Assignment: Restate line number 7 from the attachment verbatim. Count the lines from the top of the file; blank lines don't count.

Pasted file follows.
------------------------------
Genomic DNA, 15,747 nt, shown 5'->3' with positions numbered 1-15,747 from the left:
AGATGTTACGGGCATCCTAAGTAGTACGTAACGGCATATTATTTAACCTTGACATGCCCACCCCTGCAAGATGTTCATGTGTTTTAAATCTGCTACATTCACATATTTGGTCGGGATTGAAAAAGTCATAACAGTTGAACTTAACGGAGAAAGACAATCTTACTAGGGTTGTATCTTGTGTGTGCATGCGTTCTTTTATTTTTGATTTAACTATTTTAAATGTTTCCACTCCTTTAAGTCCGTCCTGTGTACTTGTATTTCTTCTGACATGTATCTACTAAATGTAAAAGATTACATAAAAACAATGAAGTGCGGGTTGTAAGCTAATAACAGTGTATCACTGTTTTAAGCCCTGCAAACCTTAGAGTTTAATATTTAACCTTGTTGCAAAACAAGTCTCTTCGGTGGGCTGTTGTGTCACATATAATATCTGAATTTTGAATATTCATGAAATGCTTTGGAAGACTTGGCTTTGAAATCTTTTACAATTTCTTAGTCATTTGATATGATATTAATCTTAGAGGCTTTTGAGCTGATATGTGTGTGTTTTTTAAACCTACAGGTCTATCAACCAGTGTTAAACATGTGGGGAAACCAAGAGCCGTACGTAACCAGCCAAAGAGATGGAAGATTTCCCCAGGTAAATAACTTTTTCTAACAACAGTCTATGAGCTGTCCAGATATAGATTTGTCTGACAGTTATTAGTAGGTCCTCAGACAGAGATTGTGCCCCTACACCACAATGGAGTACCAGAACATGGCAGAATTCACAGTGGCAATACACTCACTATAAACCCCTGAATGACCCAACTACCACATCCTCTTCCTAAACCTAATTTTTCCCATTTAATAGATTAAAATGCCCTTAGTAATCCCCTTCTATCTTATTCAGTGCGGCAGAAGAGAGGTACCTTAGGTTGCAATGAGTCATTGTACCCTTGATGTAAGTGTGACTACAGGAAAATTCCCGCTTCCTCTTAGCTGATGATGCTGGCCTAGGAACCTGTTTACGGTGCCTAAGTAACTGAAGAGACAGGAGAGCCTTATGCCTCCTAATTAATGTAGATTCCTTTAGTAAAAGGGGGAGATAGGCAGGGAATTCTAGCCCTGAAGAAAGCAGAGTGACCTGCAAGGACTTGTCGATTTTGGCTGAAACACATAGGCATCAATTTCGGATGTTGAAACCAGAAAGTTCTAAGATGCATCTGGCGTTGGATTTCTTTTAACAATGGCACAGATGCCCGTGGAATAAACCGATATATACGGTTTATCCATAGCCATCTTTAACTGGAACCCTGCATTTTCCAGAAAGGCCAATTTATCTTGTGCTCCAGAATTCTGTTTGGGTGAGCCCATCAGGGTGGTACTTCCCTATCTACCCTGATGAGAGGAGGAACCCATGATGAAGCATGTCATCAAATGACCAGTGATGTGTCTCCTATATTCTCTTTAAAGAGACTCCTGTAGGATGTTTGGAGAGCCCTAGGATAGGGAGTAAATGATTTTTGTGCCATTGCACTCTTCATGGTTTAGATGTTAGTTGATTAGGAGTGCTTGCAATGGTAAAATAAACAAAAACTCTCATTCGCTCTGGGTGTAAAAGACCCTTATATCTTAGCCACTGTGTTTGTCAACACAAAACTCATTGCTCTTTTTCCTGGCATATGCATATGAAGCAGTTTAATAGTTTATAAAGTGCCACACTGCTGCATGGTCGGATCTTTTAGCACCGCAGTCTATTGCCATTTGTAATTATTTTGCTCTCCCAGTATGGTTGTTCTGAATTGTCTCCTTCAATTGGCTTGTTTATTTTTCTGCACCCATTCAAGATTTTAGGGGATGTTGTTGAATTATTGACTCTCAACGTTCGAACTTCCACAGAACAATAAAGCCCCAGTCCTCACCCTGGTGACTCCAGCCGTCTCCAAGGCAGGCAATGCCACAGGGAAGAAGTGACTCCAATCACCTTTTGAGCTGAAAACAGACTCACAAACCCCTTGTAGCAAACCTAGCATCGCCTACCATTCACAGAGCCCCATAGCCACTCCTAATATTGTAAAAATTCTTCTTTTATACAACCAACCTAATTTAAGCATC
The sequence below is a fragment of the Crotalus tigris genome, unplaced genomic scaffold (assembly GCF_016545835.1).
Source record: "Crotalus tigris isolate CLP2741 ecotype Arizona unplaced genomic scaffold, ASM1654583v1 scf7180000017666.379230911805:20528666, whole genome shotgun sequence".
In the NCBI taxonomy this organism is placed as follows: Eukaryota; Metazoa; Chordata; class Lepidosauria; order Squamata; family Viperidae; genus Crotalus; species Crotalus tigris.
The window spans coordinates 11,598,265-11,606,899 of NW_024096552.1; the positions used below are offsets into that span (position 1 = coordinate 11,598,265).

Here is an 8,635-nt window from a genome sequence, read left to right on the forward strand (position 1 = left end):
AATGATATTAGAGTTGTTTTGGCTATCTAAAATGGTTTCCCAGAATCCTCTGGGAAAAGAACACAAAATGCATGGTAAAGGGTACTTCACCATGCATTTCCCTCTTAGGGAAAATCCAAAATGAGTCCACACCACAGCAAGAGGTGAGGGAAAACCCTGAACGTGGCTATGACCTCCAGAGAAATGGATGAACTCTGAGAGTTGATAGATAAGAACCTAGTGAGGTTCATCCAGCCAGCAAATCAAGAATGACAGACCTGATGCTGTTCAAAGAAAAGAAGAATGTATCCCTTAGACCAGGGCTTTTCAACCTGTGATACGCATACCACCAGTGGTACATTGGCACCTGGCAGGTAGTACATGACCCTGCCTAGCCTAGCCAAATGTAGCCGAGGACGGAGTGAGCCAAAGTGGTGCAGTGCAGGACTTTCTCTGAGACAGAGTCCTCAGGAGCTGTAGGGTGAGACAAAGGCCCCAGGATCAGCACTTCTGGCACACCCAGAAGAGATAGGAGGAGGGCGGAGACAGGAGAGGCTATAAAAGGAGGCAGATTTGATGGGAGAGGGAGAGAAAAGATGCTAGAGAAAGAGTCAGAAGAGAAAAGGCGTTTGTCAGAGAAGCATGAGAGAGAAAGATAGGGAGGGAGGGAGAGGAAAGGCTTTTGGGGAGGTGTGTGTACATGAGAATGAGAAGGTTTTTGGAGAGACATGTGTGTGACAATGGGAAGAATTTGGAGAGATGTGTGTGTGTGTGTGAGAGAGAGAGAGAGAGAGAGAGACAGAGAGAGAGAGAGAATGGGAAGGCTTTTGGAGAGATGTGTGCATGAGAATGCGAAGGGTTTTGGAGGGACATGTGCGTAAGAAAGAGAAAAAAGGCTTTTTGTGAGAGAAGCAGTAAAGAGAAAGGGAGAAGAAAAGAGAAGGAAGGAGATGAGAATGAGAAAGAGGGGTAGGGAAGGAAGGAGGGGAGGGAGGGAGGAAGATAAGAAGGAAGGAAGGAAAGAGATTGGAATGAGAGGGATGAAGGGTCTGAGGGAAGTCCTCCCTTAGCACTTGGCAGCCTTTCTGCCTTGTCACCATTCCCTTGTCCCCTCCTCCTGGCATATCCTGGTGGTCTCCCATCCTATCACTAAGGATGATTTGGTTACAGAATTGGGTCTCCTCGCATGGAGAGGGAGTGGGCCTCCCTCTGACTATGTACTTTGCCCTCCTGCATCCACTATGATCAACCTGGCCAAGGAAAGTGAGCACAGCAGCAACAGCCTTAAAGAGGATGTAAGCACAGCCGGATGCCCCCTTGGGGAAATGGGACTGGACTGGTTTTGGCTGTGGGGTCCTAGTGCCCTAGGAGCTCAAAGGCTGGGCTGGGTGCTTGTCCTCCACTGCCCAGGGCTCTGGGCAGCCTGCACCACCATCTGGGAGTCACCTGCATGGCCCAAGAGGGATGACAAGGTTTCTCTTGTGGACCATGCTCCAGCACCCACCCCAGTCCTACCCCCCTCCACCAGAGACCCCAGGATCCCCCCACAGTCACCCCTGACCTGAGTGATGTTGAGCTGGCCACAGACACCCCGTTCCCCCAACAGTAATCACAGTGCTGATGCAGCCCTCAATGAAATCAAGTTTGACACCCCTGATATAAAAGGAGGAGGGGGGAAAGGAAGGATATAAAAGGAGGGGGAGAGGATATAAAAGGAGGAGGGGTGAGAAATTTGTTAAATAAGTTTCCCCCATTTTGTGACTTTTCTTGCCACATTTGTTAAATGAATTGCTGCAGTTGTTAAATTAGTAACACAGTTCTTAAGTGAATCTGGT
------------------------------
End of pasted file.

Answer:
Here is an 8,635-nt window from a genome sequence, read left to right on the forward strand (position 1 = left end):